Doses & Boosters – What You Need To Know
You may be eligible to receive an additional dose or a booster shot of a COVID-19 vaccine. Read on to find out who is eligible and when you can get your next shot.
Do I need another COVID-19 shot?
Your initial vaccination series provides strong protection against COVID-19. But for some people, an additional dose or booster shot can offer added protection. Your eligibility and the timing between doses will depend on your personal circumstances and the type of vaccine you received initially. Read more about eligibility below.
Some people are eligible for an additional/third dose and others are eligible for a booster. What’s the difference?
The difference relates to a person’s immune status.
A COVID-19 booster shot is given two or six months after the initial vaccine due to concerns the vaccine’s effectiveness could decrease over time. An additional/third dose of a COVID-19 vaccine is given as early as 28 days after the second dose of a Pfizer or Moderna COVID-19 vaccine to help people with severely compromised immune systems who may not have had a full immune response to the initial vaccine series produce a stronger response.
Who is now eligible to receive a booster shot?
Right now, some people who are at higher risk of developing COVID-19, and who initially received two doses of the Pfizer/BioNTech or Moderna COVID-19 vaccines, are eligible for a booster shot six months after completing their initial series. They include:
- People 65 years and older
- People 18+ who live in long-term care settings
- People 18+ who have underlying medical conditions
- People 18+ who work or live in high-risk settings
People who are 18+ and received the Janssen/Johnson & Johnson (J&J) vaccine are eligible for a booster 2 months after their initial dose.
If you’re not sure if you should receive a COVID-19 booster shot, speak with your health care provider.
Does my COVID-19 booster have to be the same brand as my initial series?
No. The CDC has recommended that people who are eligible to receive a COVID-19 booster shot can choose which brand vaccine they’d like to receive. You may choose to receive the same vaccine you received before, or select a different brand for your booster shot.
Who is eligible for an additional/third dose?
People with moderately to severely compromised immune systems and who initially received a COVID-19 vaccine made by Moderna or Pfizer/BioNTech are eligible for an additional dose of the same brand of vaccine they originally received.
This is a small group of people – about 3 percent of the adult population. This group is especially vulnerable to complications of COVID-19 because they are at risk of serious, prolonged illness. This includes people who have:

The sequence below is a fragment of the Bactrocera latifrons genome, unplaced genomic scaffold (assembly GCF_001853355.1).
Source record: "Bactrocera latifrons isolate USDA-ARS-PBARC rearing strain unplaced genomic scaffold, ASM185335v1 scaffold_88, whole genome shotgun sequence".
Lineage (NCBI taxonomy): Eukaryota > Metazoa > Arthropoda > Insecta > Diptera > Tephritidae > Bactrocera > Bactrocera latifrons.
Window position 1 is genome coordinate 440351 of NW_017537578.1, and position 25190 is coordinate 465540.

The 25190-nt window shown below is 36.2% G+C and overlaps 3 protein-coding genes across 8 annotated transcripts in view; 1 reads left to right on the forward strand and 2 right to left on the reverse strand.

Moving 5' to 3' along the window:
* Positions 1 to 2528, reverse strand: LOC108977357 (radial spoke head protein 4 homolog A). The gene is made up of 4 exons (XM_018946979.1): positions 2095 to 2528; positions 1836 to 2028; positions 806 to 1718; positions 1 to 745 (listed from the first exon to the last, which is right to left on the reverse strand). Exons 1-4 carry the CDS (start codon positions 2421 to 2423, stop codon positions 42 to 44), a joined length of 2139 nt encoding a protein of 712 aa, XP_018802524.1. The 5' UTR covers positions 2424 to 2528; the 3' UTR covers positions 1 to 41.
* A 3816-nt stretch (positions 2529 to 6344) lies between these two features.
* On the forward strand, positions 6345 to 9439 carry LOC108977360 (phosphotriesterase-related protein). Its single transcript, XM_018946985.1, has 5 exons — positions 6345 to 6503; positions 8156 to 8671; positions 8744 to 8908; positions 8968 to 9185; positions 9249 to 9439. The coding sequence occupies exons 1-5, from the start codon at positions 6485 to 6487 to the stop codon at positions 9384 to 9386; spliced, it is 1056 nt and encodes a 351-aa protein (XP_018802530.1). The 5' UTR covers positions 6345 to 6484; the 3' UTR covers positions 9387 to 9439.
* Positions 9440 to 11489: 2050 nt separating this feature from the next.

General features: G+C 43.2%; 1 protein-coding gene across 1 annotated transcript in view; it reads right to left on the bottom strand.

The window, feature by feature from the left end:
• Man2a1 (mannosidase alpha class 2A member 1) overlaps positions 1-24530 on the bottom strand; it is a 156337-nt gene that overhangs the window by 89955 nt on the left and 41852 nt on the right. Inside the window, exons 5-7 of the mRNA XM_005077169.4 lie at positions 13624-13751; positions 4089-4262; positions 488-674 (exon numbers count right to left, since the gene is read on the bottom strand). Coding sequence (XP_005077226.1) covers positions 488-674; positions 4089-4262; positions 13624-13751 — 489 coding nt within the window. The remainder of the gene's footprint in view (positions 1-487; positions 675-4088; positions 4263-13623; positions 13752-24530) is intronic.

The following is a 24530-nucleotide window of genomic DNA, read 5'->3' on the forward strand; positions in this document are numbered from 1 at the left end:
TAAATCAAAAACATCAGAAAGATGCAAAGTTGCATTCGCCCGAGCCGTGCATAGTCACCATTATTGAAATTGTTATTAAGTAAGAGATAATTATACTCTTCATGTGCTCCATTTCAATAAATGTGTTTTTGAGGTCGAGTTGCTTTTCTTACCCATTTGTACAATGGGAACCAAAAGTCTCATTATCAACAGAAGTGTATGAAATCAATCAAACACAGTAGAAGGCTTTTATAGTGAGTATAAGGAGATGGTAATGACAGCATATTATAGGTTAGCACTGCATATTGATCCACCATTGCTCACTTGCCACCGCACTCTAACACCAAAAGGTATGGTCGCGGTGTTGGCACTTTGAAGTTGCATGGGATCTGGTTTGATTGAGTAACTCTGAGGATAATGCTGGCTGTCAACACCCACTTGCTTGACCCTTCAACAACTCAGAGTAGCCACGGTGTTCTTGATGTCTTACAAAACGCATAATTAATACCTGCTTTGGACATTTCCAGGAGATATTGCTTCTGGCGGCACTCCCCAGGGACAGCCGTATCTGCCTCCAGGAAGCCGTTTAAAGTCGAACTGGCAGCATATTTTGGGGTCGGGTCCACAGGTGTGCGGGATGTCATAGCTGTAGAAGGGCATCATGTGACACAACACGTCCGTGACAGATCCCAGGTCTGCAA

- Been receiving active cancer treatment for tumors or cancers of the blood
- Received an organ transplant and are taking medicine to suppress the immune system
- Received a stem cell transplant within the last 2 years or are taking medicine to suppress the immune system
- Have a moderate or severe primary immunodeficiency (such as DiGeorge syndrome, Wiskott-Aldrich syndrome)
- Have advanced or untreated HIV infection
- Are on active treatment with high-dose corticosteroids or other drugs that may suppress your immune response
If you’re not sure if you are eligible, speak with your healthcare provider.
Where can I get a COVID-19 booster or an additional vaccine dose shot?
COVID-19 vaccines and boosters are available at more than 500 locations in Massachusetts, including retail pharmacies. If you are eligible, here’s how to find a location near you:
- Visit the Massachusetts online directory to view hundreds of vaccination sites, and search for locations offering boosters with available appointments. Or, visit your state’s website to find a location near you.
- Call the Massachusetts COVID-19 Vaccine Resource Line (2-1-1) and follow the prompts. The Resource Line is available in English and Spanish and has translators available in approximately 100 additional languages.
- Beth Israel Lahey Health has limited capacity for booster shots. Check our COVID-19 Vaccine Clinics page for the latest information on our clinics to schedule an appointment.
For more information, visit the CDC’s list of FAQs.
The information in this article is current as of the publishing date. For the most recent information, visit the CDC website.